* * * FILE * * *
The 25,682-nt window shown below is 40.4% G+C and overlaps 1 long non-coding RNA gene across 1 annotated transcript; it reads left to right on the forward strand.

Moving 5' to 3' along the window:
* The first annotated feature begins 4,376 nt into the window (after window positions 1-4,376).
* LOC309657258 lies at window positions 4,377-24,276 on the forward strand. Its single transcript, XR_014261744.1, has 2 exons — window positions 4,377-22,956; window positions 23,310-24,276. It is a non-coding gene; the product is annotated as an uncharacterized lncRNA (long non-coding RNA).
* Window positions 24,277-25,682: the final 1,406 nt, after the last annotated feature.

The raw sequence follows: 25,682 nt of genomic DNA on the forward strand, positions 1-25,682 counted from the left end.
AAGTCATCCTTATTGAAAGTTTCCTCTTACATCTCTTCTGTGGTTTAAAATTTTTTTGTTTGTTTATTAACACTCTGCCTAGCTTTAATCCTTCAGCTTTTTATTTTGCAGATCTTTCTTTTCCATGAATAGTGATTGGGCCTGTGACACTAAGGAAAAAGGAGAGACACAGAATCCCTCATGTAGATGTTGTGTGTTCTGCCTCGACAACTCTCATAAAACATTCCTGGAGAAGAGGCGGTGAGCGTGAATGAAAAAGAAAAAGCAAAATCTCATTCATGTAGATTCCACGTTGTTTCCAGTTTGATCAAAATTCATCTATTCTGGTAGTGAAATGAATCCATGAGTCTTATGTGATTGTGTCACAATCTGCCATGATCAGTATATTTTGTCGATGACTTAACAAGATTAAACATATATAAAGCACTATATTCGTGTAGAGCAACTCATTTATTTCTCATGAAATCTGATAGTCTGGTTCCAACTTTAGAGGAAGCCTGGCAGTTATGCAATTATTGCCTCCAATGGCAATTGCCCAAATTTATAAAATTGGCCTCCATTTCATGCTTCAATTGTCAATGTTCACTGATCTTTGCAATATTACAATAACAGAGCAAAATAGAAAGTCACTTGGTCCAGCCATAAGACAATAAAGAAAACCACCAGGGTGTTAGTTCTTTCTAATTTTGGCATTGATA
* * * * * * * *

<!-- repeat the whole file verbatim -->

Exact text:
The 25,682-nt window shown below is 40.4% G+C and overlaps 1 long non-coding RNA gene across 1 annotated transcript; it reads left to right on the forward strand.

Moving 5' to 3' along the window:
* The first annotated feature begins 4,376 nt into the window (after window positions 1-4,376).
* LOC309657258 lies at window positions 4,377-24,276 on the forward strand. Its single transcript, XR_014261744.1, has 2 exons — window positions 4,377-22,956; window positions 23,310-24,276. It is a non-coding gene; the product is annotated as an uncharacterized lncRNA (long non-coding RNA).
* Window positions 24,277-25,682: the final 1,406 nt, after the last annotated feature.

The raw sequence follows: 25,682 nt of genomic DNA on the forward strand, positions 1-25,682 counted from the left end.
AAGTCATCCTTATTGAAAGTTTCCTCTTACATCTCTTCTGTGGTTTAAAATTTTTTTGTTTGTTTATTAACACTCTGCCTAGCTTTAATCCTTCAGCTTTTTATTTTGCAGATCTTTCTTTTCCATGAATAGTGATTGGGCCTGTGACACTAAGGAAAAAGGAGAGACACAGAATCCCTCATGTAGATGTTGTGTGTTCTGCCTCGACAACTCTCATAAAACATTCCTGGAGAAGAGGCGGTGAGCGTGAATGAAAAAGAAAAAGCAAAATCTCATTCATGTAGATTCCACGTTGTTTCCAGTTTGATCAAAATTCATCTATTCTGGTAGTGAAATGAATCCATGAGTCTTATGTGATTGTGTCACAATCTGCCATGATCAGTATATTTTGTCGATGACTTAACAAGATTAAACATATATAAAGCACTATATTCGTGTAGAGCAACTCATTTATTTCTCATGAAATCTGATAGTCTGGTTCCAACTTTAGAGGAAGCCTGGCAGTTATGCAATTATTGCCTCCAATGGCAATTGCCCAAATTTATAAAATTGGCCTCCATTTCATGCTTCAATTGTCAATGTTCACTGATCTTTGCAATATTACAATAACAGAGCAAAATAGAAAGTCACTTGGTCCAGCCATAAGACAATAAAGAAAACCACCAGGGTGTTAGTTCTTTCTAATTTTGGCATTGATA